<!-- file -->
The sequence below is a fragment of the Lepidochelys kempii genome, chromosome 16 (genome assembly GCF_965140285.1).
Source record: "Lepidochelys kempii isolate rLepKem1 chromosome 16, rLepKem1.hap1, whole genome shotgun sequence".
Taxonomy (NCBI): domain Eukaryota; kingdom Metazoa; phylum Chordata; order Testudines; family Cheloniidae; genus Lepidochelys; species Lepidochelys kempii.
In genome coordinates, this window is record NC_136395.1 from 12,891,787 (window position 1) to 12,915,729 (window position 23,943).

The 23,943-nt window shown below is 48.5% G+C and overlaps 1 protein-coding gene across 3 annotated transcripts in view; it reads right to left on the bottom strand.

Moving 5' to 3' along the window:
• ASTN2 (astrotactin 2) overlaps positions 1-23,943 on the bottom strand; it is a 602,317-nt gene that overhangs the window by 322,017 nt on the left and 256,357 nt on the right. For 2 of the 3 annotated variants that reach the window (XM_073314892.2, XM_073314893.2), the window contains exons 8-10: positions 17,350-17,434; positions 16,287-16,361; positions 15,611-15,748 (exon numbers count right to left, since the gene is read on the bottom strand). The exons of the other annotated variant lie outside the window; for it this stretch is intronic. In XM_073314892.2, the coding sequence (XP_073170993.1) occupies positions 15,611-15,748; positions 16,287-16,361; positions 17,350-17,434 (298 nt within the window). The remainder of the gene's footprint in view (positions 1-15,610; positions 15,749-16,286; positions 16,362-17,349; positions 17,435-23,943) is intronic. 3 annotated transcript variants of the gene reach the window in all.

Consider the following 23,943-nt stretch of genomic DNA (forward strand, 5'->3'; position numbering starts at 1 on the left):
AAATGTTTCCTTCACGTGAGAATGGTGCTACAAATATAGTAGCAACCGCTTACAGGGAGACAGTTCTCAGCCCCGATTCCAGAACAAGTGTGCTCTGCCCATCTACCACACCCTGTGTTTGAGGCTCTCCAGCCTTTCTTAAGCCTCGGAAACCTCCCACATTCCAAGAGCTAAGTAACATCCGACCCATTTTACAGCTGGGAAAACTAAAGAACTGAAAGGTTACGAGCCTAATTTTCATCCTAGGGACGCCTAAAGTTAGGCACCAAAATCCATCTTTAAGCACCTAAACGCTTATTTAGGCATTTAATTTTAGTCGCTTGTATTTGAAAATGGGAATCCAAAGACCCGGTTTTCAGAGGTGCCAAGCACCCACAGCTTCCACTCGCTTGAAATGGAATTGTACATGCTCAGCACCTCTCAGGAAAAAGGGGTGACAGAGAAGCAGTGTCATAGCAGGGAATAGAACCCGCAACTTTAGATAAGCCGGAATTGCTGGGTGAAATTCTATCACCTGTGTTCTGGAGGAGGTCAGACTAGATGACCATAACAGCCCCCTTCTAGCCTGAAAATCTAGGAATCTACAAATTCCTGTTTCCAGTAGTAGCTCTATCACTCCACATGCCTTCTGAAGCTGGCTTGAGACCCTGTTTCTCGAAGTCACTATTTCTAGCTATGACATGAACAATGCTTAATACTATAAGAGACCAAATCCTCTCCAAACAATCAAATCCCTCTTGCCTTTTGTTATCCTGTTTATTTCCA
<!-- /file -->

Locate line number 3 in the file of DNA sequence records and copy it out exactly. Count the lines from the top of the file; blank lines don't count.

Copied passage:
Taxonomy (NCBI): domain Eukaryota; kingdom Metazoa; phylum Chordata; order Testudines; family Cheloniidae; genus Lepidochelys; species Lepidochelys kempii.